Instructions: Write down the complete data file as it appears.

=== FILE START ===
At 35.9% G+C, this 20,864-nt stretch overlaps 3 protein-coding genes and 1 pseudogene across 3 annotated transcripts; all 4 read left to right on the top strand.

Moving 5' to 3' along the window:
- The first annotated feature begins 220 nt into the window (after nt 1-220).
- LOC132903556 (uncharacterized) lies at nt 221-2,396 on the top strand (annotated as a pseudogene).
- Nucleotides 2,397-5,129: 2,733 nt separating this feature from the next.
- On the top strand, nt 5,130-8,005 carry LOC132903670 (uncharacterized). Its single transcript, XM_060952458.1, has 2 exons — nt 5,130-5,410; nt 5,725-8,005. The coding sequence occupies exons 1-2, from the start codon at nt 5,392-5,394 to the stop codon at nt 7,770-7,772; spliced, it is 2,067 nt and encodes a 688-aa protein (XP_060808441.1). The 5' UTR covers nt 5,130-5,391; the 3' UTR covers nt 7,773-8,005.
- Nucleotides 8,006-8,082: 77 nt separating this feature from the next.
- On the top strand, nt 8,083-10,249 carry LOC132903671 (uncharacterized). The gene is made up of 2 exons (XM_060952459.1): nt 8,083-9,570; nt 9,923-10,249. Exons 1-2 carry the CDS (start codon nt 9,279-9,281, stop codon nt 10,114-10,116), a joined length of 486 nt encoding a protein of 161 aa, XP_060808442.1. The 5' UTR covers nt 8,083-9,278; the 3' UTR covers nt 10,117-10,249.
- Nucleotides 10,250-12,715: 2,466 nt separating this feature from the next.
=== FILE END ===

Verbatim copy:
At 35.9% G+C, this 20,864-nt stretch overlaps 3 protein-coding genes and 1 pseudogene across 3 annotated transcripts; all 4 read left to right on the top strand.

Moving 5' to 3' along the window:
- The first annotated feature begins 220 nt into the window (after nt 1-220).
- LOC132903556 (uncharacterized) lies at nt 221-2,396 on the top strand (annotated as a pseudogene).
- Nucleotides 2,397-5,129: 2,733 nt separating this feature from the next.
- On the top strand, nt 5,130-8,005 carry LOC132903670 (uncharacterized). Its single transcript, XM_060952458.1, has 2 exons — nt 5,130-5,410; nt 5,725-8,005. The coding sequence occupies exons 1-2, from the start codon at nt 5,392-5,394 to the stop codon at nt 7,770-7,772; spliced, it is 2,067 nt and encodes a 688-aa protein (XP_060808441.1). The 5' UTR covers nt 5,130-5,391; the 3' UTR covers nt 7,773-8,005.
- Nucleotides 8,006-8,082: 77 nt separating this feature from the next.
- On the top strand, nt 8,083-10,249 carry LOC132903671 (uncharacterized). The gene is made up of 2 exons (XM_060952459.1): nt 8,083-9,570; nt 9,923-10,249. Exons 1-2 carry the CDS (start codon nt 9,279-9,281, stop codon nt 10,114-10,116), a joined length of 486 nt encoding a protein of 161 aa, XP_060808442.1. The 5' UTR covers nt 8,083-9,278; the 3' UTR covers nt 10,117-10,249.
- Nucleotides 10,250-12,715: 2,466 nt separating this feature from the next.